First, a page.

Sanders warns all 50 governors about effects of GOP budget

Sanders warns all 50 governors about effects of GOP budget
© Greg Nash

Sen. Bernie SandersBernard (Bernie) SandersOvernight Health Care: DOJ charges doctors over illegal opioid prescriptions | Cummings accuses GOP of obstructing drug pricing probe | Sanders courts Republican voters with 'Medicare for All' | Dems probe funding of anti-abortion group Ex-Obama campaign manager: Sanders can't beat Trump Booker calls for sweeping voting rights reforms MORE (I-Vt.), who is considering a 2016 White House run, on Monday warned all 50 governors about how a GOP federal budget would affect their states.

In letters addressed to each governor and the mayor of Washington, D.C., Sanders offered brief outlines of how many people in each state could lose health insurance coverage and how many jobs could be eliminated, according to data his team compiled.

“At a time of massive income and wealth inequality the Republican budget will make the very rich even richer, while causing increased pain and suffering for the middle class and the most vulnerable people in your state as a result of draconian cults to important programs,” wrote Sanders, the ranking member on the Senate Budget Committee, in each letter.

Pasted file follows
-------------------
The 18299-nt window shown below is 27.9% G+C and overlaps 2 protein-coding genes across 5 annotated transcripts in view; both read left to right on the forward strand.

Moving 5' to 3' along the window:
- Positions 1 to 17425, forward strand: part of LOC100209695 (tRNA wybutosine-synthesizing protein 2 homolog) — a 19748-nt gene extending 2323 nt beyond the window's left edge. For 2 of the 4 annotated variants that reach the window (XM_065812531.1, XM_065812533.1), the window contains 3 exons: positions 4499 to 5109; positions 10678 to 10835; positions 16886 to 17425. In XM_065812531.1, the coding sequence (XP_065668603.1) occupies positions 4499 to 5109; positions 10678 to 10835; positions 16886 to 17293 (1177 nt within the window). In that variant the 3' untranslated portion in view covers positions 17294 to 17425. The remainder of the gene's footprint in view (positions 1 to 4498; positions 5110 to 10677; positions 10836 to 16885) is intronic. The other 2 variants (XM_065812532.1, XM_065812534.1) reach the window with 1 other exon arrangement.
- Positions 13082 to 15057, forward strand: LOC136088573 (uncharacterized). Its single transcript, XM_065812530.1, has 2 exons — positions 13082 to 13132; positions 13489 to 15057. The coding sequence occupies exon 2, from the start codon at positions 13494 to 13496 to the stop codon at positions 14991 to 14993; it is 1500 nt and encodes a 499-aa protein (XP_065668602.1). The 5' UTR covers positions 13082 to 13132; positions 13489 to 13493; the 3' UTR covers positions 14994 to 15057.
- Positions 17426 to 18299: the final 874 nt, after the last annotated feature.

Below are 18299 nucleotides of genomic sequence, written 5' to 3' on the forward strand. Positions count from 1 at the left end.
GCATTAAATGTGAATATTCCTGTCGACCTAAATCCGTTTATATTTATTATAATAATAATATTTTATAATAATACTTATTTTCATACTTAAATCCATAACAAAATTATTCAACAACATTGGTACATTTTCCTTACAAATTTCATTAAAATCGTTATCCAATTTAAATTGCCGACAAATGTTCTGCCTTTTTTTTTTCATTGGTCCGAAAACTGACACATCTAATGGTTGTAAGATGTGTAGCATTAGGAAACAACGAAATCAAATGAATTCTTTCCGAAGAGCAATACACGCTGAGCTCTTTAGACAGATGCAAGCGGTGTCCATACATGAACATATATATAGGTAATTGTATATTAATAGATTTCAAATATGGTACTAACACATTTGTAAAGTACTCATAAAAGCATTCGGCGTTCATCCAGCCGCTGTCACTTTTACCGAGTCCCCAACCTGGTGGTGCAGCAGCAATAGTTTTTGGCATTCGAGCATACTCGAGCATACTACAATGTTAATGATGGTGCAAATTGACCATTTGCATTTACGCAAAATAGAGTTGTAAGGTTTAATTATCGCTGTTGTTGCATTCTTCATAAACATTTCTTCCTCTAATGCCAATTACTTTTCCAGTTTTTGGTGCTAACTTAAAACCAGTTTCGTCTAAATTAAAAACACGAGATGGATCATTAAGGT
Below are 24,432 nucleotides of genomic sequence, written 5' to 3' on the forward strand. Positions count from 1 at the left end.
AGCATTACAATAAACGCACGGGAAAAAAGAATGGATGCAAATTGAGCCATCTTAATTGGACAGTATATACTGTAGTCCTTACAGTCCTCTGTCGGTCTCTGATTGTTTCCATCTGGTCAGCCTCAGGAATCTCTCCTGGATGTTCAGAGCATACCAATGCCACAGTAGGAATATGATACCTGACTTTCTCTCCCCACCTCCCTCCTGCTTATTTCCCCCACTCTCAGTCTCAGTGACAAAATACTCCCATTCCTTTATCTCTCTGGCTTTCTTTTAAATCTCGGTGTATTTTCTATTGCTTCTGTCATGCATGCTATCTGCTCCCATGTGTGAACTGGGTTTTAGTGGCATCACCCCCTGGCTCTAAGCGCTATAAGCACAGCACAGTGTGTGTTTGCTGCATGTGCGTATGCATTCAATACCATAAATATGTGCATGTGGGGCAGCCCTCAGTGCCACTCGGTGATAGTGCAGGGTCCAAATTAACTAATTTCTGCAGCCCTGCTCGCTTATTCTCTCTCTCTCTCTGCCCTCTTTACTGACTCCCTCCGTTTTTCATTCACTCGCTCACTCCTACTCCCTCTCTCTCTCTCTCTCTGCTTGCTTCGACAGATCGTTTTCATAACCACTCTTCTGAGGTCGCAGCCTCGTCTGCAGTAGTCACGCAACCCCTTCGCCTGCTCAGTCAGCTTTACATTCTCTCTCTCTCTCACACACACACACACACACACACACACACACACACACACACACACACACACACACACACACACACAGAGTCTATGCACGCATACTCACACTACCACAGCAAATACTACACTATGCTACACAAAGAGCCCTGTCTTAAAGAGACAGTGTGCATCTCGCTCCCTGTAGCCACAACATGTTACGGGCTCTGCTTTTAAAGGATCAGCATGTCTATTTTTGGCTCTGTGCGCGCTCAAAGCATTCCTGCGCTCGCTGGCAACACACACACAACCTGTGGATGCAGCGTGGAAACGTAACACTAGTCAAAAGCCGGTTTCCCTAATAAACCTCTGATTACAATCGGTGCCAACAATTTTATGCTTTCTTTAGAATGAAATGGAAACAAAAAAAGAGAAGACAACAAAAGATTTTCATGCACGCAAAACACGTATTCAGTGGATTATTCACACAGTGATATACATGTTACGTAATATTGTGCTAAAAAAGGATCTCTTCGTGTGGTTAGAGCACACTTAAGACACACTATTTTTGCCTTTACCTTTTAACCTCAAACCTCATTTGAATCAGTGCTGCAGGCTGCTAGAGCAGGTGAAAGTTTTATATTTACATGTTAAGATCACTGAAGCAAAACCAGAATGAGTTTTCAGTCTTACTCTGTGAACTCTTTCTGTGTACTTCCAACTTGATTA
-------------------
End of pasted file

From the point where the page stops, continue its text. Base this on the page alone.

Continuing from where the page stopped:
Sanders is mulling a presidential run and is already using his platform on the Budget panel to attack Republicans who are running. On Wednesday, he kicked off a series of budget town halls that he’s holding in several East Coast cities.


In Ohio, Sanders told Gov. John Kasich (R) that approximately 234,000 of his constituents could lose health coverage next year under the GOP budget plan. About 84,000 jobs would be eliminated in the education and transportation sectors by 2017, and cuts to food stamps could put 1.8 million people at risk of losing nutrition assistance, Sanders added.

Sanders told Florida Gov. Rick Scott (R) that approximately 1.6 million people would lose health coverage next year. About 141,000 jobs could be eliminated by 2017, and 3.5 million people could be at risk of losing nutrition assistance because of food stamps cuts, Sanders said.

The data was based on analyses of the GOP budgets from the White House Office of Management and Budget, the Economic Policy Institute and the Institute on Taxation and Economic Policy.

The letters come as congressional Republicans are expected to strike a joint conference agreement this week between the House and Senate budgets that were adopted in March. While the budget is nonbinding, it sets guidelines for lawmakers who determine government spending and triggers a process that could result in major policy changes.

To balance the federal budget within a decade, each GOP blueprint called for cutting at least $5.1 trillion over a 10 year period.

Both called for the repeal of ObamaCare, which Republicans might try to do using the budget reconciliation procedure. The tool would instruct specific authorizing committees to produce deficit-cutting legislation. President Obama can veto any bills passed under the maneuver.